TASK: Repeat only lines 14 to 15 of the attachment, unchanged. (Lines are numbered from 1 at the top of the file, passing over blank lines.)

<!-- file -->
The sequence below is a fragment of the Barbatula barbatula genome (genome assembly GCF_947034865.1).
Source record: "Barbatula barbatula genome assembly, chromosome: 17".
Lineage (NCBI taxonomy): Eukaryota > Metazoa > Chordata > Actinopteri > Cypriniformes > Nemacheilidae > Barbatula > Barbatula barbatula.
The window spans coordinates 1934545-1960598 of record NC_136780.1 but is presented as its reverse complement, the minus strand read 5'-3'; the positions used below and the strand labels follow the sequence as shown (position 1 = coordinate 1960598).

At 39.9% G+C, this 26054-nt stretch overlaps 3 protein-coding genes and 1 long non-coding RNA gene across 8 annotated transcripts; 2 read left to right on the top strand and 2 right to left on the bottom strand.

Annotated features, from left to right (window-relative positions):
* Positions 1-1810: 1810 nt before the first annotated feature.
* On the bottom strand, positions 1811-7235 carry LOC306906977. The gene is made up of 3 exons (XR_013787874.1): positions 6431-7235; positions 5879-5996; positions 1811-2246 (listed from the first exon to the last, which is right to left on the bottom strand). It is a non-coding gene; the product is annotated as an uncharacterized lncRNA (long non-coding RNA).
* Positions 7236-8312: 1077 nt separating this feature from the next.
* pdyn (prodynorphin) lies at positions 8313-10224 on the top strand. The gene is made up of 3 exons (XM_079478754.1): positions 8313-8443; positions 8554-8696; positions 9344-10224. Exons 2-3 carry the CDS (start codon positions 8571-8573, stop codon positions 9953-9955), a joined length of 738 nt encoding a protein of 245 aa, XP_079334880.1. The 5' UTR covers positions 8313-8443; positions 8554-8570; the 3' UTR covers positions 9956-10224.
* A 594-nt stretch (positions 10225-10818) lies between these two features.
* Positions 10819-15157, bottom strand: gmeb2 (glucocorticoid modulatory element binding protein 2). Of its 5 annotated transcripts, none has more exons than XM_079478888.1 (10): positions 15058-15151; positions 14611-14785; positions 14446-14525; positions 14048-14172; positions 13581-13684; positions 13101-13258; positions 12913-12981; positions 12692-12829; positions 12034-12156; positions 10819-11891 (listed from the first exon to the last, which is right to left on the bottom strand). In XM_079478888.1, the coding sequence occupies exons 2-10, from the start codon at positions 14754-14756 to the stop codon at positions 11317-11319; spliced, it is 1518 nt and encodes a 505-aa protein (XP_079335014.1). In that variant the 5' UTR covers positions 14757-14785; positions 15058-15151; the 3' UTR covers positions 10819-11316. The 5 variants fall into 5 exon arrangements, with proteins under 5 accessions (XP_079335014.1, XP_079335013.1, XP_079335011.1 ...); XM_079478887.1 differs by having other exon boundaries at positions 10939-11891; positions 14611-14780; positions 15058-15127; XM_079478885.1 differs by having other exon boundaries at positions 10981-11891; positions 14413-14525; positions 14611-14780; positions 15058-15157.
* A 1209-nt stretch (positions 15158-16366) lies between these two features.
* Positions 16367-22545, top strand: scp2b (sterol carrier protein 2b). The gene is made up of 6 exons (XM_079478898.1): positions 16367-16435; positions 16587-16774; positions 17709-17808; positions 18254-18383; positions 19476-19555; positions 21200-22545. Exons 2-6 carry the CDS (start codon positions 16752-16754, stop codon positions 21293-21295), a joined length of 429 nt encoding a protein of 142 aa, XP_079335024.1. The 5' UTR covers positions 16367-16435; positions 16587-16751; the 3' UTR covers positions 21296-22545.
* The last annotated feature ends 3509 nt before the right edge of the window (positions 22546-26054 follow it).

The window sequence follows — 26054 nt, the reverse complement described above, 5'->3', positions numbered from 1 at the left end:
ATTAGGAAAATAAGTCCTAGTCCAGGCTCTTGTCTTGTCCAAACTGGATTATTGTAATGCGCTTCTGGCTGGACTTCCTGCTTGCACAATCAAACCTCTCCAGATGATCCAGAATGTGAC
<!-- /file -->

* Positions 16367-22545, top strand: scp2b (sterol carrier protein 2b). The gene is made up of 6 exons (XM_079478898.1): positions 16367-16435; positions 16587-16774; positions 17709-17808; positions 18254-18383; positions 19476-19555; positions 21200-22545. Exons 2-6 carry the CDS (start codon positions 16752-16754, stop codon positions 21293-21295), a joined length of 429 nt encoding a protein of 142 aa, XP_079335024.1. The 5' UTR covers positions 16367-16435; positions 16587-16751; the 3' UTR covers positions 21296-22545.
* The last annotated feature ends 3509 nt before the right edge of the window (positions 22546-26054 follow it).